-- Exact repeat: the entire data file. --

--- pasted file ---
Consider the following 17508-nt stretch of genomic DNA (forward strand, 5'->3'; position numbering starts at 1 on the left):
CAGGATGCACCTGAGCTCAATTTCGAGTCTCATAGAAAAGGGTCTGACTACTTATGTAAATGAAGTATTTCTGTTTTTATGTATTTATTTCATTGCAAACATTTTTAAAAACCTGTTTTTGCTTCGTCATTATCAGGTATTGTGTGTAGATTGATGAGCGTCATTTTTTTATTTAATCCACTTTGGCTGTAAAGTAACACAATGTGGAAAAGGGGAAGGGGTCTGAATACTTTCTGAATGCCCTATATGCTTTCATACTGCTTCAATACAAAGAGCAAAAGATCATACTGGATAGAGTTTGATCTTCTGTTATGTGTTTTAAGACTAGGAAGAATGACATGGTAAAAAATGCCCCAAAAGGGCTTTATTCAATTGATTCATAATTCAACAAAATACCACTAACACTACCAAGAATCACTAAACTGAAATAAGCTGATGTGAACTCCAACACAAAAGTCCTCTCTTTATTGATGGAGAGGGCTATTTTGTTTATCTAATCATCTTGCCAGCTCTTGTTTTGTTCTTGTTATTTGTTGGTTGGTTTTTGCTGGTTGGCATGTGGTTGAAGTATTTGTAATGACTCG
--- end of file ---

Consider the following 17508-nt stretch of genomic DNA (forward strand, 5'->3'; position numbering starts at 1 on the left):
CAGGATGCACCTGAGCTCAATTTCGAGTCTCATAGAAAAGGGTCTGACTACTTATGTAAATGAAGTATTTCTGTTTTTATGTATTTATTTCATTGCAAACATTTTTAAAAACCTGTTTTTGCTTCGTCATTATCAGGTATTGTGTGTAGATTGATGAGCGTCATTTTTTTATTTAATCCACTTTGGCTGTAAAGTAACACAATGTGGAAAAGGGGAAGGGGTCTGAATACTTTCTGAATGCCCTATATGCTTTCATACTGCTTCAATACAAAGAGCAAAAGATCATACTGGATAGAGTTTGATCTTCTGTTATGTGTTTTAAGACTAGGAAGAATGACATGGTAAAAAATGCCCCAAAAGGGCTTTATTCAATTGATTCATAATTCAACAAAATACCACTAACACTACCAAGAATCACTAAACTGAAATAAGCTGATGTGAACTCCAACACAAAAGTCCTCTCTTTATTGATGGAGAGGGCTATTTTGTTTATCTAATCATCTTGCCAGCTCTTGTTTTGTTCTTGTTATTTGTTGGTTGGTTTTTGCTGGTTGGCATGTGGTTGAAGTATTTGTAATGACTCG